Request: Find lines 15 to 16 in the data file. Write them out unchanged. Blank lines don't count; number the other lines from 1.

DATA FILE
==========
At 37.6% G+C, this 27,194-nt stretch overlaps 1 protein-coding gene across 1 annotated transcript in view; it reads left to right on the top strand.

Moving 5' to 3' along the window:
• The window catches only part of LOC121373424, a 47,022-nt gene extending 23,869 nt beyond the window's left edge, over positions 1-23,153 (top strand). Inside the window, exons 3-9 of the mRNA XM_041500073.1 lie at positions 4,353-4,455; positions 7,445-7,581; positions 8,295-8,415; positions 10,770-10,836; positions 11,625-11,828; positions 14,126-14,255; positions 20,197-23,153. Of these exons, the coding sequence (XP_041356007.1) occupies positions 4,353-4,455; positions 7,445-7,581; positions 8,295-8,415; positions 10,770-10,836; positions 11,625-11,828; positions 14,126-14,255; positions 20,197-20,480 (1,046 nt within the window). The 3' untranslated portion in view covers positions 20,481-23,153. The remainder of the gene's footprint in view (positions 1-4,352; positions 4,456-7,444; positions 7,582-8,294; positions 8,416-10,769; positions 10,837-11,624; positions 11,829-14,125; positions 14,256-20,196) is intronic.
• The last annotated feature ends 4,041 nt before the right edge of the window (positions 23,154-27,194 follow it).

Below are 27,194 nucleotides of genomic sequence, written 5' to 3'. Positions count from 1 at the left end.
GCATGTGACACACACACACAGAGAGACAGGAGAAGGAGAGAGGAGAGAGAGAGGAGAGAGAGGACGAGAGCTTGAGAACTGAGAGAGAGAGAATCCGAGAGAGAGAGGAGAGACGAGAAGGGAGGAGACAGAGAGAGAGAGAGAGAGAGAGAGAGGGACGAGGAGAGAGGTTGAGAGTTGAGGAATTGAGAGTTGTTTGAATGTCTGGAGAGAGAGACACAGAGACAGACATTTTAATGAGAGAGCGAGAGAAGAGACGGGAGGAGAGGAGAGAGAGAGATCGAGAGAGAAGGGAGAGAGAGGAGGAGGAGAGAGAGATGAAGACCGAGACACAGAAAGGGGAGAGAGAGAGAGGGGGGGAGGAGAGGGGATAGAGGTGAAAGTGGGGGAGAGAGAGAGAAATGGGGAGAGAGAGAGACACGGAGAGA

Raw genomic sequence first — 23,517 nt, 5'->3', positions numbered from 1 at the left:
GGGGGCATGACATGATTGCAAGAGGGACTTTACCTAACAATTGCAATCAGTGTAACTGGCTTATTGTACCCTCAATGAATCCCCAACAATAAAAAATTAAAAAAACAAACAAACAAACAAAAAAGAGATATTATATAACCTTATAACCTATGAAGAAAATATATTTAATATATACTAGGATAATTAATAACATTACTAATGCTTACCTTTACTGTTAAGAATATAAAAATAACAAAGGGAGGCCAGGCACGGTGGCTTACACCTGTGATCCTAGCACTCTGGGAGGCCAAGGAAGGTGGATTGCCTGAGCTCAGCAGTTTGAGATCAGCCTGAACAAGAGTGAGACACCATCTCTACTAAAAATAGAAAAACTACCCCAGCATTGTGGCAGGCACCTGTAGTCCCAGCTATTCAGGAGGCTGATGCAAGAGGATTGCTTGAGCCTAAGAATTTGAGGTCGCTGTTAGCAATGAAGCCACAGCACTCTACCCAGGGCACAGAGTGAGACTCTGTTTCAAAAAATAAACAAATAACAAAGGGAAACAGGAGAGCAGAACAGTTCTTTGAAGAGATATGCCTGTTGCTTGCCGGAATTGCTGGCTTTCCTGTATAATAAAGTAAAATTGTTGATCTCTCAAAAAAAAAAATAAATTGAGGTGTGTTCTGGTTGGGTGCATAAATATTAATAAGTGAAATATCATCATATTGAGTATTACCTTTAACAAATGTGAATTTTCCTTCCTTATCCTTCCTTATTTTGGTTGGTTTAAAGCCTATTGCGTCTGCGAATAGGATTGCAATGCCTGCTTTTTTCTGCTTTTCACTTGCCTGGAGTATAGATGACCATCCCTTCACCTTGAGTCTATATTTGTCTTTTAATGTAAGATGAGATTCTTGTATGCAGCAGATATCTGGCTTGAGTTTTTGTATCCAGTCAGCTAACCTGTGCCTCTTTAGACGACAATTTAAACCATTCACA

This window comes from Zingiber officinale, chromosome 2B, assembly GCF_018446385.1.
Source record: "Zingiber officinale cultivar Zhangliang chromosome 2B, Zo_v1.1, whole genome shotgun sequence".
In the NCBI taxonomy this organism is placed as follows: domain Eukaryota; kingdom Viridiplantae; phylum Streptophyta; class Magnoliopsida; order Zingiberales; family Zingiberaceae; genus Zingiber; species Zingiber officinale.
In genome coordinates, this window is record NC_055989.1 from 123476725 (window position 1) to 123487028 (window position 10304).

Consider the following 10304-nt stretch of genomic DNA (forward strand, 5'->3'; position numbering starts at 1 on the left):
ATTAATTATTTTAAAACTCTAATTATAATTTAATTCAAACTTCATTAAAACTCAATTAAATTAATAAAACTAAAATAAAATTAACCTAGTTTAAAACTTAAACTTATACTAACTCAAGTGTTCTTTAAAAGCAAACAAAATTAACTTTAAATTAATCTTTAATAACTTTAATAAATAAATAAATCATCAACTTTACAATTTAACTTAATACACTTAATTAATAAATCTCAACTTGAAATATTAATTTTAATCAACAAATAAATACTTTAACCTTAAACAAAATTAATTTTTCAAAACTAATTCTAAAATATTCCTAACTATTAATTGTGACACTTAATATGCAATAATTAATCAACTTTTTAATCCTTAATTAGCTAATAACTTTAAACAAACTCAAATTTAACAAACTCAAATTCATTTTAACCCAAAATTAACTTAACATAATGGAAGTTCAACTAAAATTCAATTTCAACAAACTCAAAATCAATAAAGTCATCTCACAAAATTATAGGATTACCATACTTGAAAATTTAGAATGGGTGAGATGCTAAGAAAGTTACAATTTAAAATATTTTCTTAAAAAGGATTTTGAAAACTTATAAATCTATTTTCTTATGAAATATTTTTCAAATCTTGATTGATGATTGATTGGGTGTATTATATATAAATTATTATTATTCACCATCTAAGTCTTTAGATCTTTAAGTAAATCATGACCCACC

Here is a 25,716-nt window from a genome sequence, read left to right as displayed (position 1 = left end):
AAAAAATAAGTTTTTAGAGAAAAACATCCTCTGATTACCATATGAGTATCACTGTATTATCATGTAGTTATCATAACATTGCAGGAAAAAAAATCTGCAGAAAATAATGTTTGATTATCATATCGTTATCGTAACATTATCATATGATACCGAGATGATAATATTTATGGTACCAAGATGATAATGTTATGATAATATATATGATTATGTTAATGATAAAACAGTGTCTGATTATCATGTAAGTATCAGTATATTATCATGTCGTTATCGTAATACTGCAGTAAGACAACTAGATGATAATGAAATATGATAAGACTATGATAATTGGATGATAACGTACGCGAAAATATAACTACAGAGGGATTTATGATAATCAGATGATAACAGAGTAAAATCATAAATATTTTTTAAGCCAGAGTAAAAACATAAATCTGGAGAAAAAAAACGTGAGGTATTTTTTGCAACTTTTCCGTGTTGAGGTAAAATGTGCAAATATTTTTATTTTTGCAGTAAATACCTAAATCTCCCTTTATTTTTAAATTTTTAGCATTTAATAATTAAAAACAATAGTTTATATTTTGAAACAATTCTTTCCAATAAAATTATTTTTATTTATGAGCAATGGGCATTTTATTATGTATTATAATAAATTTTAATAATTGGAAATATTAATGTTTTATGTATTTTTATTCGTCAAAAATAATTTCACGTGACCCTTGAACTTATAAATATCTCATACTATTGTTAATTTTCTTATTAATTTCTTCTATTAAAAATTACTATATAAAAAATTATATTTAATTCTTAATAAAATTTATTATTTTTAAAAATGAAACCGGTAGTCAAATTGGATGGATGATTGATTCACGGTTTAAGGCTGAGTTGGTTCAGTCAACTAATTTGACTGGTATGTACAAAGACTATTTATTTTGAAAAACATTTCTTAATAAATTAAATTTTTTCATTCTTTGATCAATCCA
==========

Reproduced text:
Here is a 25,716-nt window from a genome sequence, read left to right as displayed (position 1 = left end):
AAAAAATAAGTTTTTAGAGAAAAACATCCTCTGATTACCATATGAGTATCACTGTATTATCATGTAGTTATCATAACATTGCAGGAAAAAAAATCTGCAGAAAATAATGTTTGATTATCATATCGTTATCGTAACATTATCATATGATACCGAGATGATAATATTTATGGTACCAAGATGATAATGTTATGATAATATATATGATTATGTTAATGATAAAACAGTGTCTGATTATCATGTAAGTATCAGTATATTATCATGTCGTTATCGTAATACTGCAGTAAGACAACTAGATGATAATGAAATATGATAAGACTATGATAATTGGATGATAACGTACGCGAAAATATAACTACAGAGGGATTTATGATAATCAGATGATAACAGAGTAAAATCATAAATATTTTTTAAGCCAGAGTAAAAACATAAATCTGGAGAAAAAAAACGTGAGGTATTTTTTGCAACTTTTCCGTGTTGAGGTAAAATGTGCAAATATTTTTATTTTTGCAGTAAATACCTAAATCTCCCTTTATTTTTAAATTTTTAGCATTTAATAATTAAAAACAATAGTTTATATTTTGAAACAATTCTTTCCAATAAAATTATTTTTATTTATGAGCAATGGGCATTTTATTATGTATTATAATAAATTTTAATAATTGGAAATATTAATGTTTTATGTATTTTTATTCGTCAAAAATAATTTCACGTGACCCTTGAACTTATAAATATCTCATACTATTGTTAATTTTCTTATTAATTTCTTCTATTAAAAATTACTATATAAAAAATTATATTTAATTCTTAATAAAATTTATTATTTTTAAAAATGAAACCGGTAGTCAAATTGGATGGATGATTGATTCACGGTTTAAGGCTGAGTTGGTTCAGTCAACTAATTTGACTGGTATGTACAAAGACTATTTATTTTGAAAAACATTTCTTAATAAATTAAATTTTTTCATTCTTTGATCAATCCA